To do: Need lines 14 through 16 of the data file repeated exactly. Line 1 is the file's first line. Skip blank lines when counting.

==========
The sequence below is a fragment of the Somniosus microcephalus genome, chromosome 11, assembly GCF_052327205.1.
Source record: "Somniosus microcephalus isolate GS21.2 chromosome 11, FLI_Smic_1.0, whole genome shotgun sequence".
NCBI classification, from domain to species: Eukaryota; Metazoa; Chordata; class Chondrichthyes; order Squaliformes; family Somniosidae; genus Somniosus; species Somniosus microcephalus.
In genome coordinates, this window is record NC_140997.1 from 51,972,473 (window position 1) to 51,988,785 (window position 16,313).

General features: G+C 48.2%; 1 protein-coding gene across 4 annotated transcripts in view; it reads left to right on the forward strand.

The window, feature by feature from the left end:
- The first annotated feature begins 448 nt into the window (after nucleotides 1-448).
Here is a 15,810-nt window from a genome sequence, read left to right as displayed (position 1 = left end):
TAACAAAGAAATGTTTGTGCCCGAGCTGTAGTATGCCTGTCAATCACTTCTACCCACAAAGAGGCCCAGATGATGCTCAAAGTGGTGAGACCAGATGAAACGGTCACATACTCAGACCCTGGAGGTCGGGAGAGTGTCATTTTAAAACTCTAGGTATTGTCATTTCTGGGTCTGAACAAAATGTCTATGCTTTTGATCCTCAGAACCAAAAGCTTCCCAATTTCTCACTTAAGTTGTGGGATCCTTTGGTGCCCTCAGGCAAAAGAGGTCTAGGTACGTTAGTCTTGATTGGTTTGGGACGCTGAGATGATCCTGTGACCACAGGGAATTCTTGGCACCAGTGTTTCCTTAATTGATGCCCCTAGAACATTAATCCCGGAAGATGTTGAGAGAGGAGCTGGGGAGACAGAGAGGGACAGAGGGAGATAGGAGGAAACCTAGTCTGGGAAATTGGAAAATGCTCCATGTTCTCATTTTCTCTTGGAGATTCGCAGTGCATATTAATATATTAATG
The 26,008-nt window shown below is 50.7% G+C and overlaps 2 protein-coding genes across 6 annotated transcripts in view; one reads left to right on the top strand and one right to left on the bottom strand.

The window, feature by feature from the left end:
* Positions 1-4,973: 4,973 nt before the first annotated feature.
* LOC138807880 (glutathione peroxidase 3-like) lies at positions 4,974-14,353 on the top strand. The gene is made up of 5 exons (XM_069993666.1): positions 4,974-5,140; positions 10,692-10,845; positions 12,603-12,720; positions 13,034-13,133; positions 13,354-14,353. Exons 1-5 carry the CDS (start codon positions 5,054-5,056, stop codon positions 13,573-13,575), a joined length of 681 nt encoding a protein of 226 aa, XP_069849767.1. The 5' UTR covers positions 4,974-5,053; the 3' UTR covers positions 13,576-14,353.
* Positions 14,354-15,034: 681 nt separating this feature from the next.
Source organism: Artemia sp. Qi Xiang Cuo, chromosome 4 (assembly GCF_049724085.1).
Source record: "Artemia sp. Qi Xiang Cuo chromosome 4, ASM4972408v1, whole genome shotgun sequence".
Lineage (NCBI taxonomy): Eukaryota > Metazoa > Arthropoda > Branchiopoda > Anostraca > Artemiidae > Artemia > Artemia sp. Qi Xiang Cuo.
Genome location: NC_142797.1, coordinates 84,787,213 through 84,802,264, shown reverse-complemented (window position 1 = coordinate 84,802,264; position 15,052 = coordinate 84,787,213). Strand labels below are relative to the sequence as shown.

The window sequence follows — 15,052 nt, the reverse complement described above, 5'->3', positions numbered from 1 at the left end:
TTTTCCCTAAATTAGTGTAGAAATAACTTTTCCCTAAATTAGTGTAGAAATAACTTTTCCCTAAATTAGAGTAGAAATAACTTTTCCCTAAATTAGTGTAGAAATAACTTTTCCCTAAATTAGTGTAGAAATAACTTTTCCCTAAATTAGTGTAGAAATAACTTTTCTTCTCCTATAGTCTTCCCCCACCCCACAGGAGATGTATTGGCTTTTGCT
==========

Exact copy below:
* Positions 14,354-15,034: 681 nt separating this feature from the next.
Source organism: Artemia sp. Qi Xiang Cuo, chromosome 4 (assembly GCF_049724085.1).
Source record: "Artemia sp. Qi Xiang Cuo chromosome 4, ASM4972408v1, whole genome shotgun sequence".